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Popular 'Dr. Who' returns with new season

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2006-09-28 Baxter Bulletin.jpg


When we last saw "Doctor Who" on Sci Fi earlier this year, the Doctor became a new man — literally.

"Time Lords have this little trick," the old Doctor (Christopher Eccleston) explained to his confused friend Rose (Billie Piper) in his dying moments. "It's sort of a way of cheating death. Except ... it means I'm gonna change. And ... you're not gonna see me again. Not like this. Not with this daft old face."

Then, in a flash, everything was different.

Don't worry, though — the "regeneration" from a ninth incarnation (Eccleston) to a 10th (David Tennant) is all part of the mythology of the British fantasy show, which is riding a new wave of popularity in Britain since its revival in 2005.

Those who aren't familiar with the Doctor's journeys (the original series ran for 26 years on BBC television) need not feel left out.

Here's what you need to know: The alien Doctor travels through time and space in his bigger-on-the-inside ship called the TARDIS, which is disguised as a blue police box (a common sight on British street-corners when the show premiered in 1963). Accompanying him is Rose Tyler, a London shopgirl who showed tenacity and a gift for adventure in the new series' first season. At every turn, the two fight alien invasions and the specter of injustice using mainly their wits.

The new 14-episode season, which premieres on Sci Fi on Friday, finds Rose dealing with the aftermath of the Doctor's radical change of appearance. Is this the same man? Or has someone else taken his place? The answer to both questions, oddly, is "yes."

Eccleston's portrayal of the Doctor was as a gruff loner who found some redemption through his friendship with Rose; Tennant's version is friendlier, more confident, more manic and more apt to crack jokes at inopportune times. And yet he's still the same Doctor, with his vast knowledge of the universe and an innate need to help those in trouble.

The regeneration process itself is not an easy one, and the season's first episode (a holiday story called "The Christmas Invasion") has the Doctor recovering slowly on present-day Earth while Rose, her sometimes-boyfriend Mickey (Noel Clarke) and her mother Jackie (Camille Coduri) help British Prime Minister Harriet Jones (Penelope Wilton) thwart outer-space warriors bent on controlling the Earth.

It's not spoiling the ending to say that the Doctor wakes up just at the right time to sort everything out — it is his show, after all.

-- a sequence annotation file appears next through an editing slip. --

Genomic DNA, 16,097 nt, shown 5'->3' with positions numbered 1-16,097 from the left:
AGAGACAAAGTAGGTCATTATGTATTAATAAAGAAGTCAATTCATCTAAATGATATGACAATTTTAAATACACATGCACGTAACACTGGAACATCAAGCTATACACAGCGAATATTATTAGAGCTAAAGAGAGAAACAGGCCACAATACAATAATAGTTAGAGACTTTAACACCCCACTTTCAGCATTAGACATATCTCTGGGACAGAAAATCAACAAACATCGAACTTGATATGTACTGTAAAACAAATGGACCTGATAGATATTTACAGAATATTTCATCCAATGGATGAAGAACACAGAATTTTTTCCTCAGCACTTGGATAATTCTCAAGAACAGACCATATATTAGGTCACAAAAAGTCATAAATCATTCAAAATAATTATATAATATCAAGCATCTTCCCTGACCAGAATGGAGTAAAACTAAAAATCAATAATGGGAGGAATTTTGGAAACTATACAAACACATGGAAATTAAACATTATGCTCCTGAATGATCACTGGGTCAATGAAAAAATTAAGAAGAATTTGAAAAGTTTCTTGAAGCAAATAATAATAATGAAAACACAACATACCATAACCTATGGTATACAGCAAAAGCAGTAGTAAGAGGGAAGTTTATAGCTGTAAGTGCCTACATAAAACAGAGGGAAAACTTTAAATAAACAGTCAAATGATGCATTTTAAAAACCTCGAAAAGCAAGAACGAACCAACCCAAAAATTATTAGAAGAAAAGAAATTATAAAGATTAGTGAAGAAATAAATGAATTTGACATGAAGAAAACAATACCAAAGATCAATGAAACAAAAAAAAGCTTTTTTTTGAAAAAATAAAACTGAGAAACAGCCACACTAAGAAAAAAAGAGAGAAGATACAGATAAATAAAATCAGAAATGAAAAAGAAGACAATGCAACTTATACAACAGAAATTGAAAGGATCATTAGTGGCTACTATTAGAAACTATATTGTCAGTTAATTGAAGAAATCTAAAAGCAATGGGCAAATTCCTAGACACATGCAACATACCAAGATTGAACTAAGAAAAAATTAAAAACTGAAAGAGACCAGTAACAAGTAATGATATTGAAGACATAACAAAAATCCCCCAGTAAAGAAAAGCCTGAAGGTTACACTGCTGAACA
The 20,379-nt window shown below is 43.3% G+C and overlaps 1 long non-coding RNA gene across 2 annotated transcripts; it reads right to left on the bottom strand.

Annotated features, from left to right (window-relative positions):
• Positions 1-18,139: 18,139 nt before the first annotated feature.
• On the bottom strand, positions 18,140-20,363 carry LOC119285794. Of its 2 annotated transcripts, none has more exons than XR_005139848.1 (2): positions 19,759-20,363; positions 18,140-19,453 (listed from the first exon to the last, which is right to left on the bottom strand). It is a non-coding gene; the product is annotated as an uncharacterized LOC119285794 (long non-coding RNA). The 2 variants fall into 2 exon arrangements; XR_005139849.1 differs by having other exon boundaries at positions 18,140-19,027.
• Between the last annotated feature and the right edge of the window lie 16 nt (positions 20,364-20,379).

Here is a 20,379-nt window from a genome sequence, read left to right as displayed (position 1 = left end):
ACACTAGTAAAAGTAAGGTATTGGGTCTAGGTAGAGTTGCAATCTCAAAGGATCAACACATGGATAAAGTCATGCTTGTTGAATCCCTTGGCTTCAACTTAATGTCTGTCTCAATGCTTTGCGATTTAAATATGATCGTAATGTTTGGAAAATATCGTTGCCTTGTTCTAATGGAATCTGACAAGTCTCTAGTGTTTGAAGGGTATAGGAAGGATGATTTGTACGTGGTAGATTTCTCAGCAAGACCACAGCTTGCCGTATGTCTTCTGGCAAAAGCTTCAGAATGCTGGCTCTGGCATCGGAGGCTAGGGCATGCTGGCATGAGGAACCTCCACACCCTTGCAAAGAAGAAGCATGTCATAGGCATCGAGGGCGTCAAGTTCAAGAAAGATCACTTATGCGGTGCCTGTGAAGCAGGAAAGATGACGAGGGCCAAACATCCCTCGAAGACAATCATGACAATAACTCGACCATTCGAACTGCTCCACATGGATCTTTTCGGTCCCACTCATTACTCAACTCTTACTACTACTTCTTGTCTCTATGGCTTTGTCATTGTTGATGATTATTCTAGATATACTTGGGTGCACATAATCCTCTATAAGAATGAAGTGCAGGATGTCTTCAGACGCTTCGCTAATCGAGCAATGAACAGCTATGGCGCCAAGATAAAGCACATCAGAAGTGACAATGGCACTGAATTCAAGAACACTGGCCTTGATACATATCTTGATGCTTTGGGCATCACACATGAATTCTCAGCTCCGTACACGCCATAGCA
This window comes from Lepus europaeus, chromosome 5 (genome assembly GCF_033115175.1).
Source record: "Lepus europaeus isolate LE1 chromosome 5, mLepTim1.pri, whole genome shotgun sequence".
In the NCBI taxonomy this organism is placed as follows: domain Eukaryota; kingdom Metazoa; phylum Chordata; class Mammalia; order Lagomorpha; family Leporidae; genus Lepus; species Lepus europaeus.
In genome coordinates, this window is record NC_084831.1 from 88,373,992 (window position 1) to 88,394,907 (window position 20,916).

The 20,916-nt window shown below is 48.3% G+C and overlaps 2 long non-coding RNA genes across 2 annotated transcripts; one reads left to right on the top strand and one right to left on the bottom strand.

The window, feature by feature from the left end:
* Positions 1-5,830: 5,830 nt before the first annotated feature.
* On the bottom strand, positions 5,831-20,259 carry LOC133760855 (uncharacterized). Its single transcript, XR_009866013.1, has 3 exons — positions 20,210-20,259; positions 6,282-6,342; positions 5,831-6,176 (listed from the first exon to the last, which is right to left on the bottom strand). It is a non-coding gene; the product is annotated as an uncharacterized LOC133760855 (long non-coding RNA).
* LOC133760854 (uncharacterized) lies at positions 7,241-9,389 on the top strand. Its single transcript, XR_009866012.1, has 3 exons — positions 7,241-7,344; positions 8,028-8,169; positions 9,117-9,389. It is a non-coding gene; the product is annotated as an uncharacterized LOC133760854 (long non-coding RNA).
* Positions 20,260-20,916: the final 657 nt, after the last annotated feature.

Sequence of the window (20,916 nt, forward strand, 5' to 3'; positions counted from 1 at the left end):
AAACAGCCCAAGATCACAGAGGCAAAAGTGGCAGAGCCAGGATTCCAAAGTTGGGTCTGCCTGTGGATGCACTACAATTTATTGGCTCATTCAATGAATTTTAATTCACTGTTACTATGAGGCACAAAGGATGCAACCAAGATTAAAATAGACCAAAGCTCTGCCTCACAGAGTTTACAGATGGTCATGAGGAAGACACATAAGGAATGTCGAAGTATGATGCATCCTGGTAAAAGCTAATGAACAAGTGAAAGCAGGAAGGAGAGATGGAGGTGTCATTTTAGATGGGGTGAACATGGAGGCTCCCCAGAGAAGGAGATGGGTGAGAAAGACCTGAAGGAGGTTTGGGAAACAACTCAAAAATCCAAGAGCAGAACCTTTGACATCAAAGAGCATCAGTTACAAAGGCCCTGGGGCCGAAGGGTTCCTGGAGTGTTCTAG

After that, it's back out into the universe as the Doctor and Rose travel 5 billion years in the future to a planet called New Earth, team up with Queen Victoria to battle a werewolf on the Scottish moors, and face off with clockwork robots at the court of French King Louis XV. And while the first season revived the program's most famous alien menace, the Daleks, season two features a modern-day take on fans' second-favorite enemies, the Cybermen. Because they are humans who have been stripped of individuality and converted into an army of metallic killing machines, the Cybermen are perhaps more chilling — the technology used is not too far from where we are now.

As they tramp through time and space, the Doctor and Rose's platonic friendship deepens — the lonely alien and the girl who thrives on adventure. But as the situations get riskier, can such a life together last forever? As they say in the TV biz, stay tuned. "Doctor Who" will air at 8 p.m. on Sci Fi, beginning on Friday.

Caption: David Tennant (left) and Billie Piper face a new season of adventures on the British science fiction series "Doctor Who," scheduled for the Sci Fi channel beginning Friday.

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  • APA 6th ed.: Kocher, Chris (2006-09-28). Popular 'Dr. Who' returns with new season. Gannett News Service .
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  • Wikipedia (this article): <ref>{{cite news| title=Popular 'Dr. Who' returns with new season | url= | work=Gannett News Service | pages= | date=2006-09-28 | via=Doctor Who Cuttings Archive | accessdate=23 July 2024 }}</ref>
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  • Title: Popular 'Dr. Who' returns with new season
  • Publication: The Baxter Bulletin
  • Date: 2006-09-28